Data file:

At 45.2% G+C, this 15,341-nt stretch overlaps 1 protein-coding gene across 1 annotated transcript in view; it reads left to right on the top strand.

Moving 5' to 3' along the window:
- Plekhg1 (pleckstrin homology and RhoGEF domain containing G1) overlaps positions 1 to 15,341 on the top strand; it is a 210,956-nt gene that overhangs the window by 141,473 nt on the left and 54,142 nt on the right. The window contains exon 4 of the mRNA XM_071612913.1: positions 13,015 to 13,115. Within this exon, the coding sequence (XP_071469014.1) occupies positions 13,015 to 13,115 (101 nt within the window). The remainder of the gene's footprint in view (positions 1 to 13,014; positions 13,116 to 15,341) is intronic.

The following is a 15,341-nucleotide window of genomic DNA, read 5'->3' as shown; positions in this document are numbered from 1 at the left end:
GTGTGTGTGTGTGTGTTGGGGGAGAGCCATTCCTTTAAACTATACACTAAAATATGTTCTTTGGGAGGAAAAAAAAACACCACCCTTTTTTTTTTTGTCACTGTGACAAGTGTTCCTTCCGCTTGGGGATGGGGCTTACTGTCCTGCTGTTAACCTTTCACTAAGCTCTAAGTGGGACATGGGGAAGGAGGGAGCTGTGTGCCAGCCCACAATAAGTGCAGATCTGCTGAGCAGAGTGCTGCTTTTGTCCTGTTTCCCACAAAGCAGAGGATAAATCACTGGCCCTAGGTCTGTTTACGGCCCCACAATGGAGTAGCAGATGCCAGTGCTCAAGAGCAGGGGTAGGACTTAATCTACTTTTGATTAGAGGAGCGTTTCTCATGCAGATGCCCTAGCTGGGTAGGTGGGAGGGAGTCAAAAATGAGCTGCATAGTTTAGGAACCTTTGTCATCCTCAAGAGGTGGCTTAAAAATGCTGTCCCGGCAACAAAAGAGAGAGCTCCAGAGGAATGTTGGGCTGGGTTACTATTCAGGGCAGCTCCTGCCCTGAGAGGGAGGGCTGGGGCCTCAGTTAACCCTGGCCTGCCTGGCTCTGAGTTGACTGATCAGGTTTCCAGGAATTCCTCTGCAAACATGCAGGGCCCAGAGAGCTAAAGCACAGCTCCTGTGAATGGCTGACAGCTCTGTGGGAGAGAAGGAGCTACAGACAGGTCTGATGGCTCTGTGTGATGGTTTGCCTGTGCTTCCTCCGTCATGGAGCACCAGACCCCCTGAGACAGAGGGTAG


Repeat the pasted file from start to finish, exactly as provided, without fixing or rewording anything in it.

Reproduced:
At 45.2% G+C, this 15,341-nt stretch overlaps 1 protein-coding gene across 1 annotated transcript in view; it reads left to right on the top strand.

Moving 5' to 3' along the window:
- Plekhg1 (pleckstrin homology and RhoGEF domain containing G1) overlaps positions 1 to 15,341 on the top strand; it is a 210,956-nt gene that overhangs the window by 141,473 nt on the left and 54,142 nt on the right. The window contains exon 4 of the mRNA XM_071612913.1: positions 13,015 to 13,115. Within this exon, the coding sequence (XP_071469014.1) occupies positions 13,015 to 13,115 (101 nt within the window). The remainder of the gene's footprint in view (positions 1 to 13,014; positions 13,116 to 15,341) is intronic.

The following is a 15,341-nucleotide window of genomic DNA, read 5'->3' as shown; positions in this document are numbered from 1 at the left end:
GTGTGTGTGTGTGTGTTGGGGGAGAGCCATTCCTTTAAACTATACACTAAAATATGTTCTTTGGGAGGAAAAAAAAACACCACCCTTTTTTTTTTTGTCACTGTGACAAGTGTTCCTTCCGCTTGGGGATGGGGCTTACTGTCCTGCTGTTAACCTTTCACTAAGCTCTAAGTGGGACATGGGGAAGGAGGGAGCTGTGTGCCAGCCCACAATAAGTGCAGATCTGCTGAGCAGAGTGCTGCTTTTGTCCTGTTTCCCACAAAGCAGAGGATAAATCACTGGCCCTAGGTCTGTTTACGGCCCCACAATGGAGTAGCAGATGCCAGTGCTCAAGAGCAGGGGTAGGACTTAATCTACTTTTGATTAGAGGAGCGTTTCTCATGCAGATGCCCTAGCTGGGTAGGTGGGAGGGAGTCAAAAATGAGCTGCATAGTTTAGGAACCTTTGTCATCCTCAAGAGGTGGCTTAAAAATGCTGTCCCGGCAACAAAAGAGAGAGCTCCAGAGGAATGTTGGGCTGGGTTACTATTCAGGGCAGCTCCTGCCCTGAGAGGGAGGGCTGGGGCCTCAGTTAACCCTGGCCTGCCTGGCTCTGAGTTGACTGATCAGGTTTCCAGGAATTCCTCTGCAAACATGCAGGGCCCAGAGAGCTAAAGCACAGCTCCTGTGAATGGCTGACAGCTCTGTGGGAGAGAAGGAGCTACAGACAGGTCTGATGGCTCTGTGTGATGGTTTGCCTGTGCTTCCTCCGTCATGGAGCACCAGACCCCCTGAGACAGAGGGTAG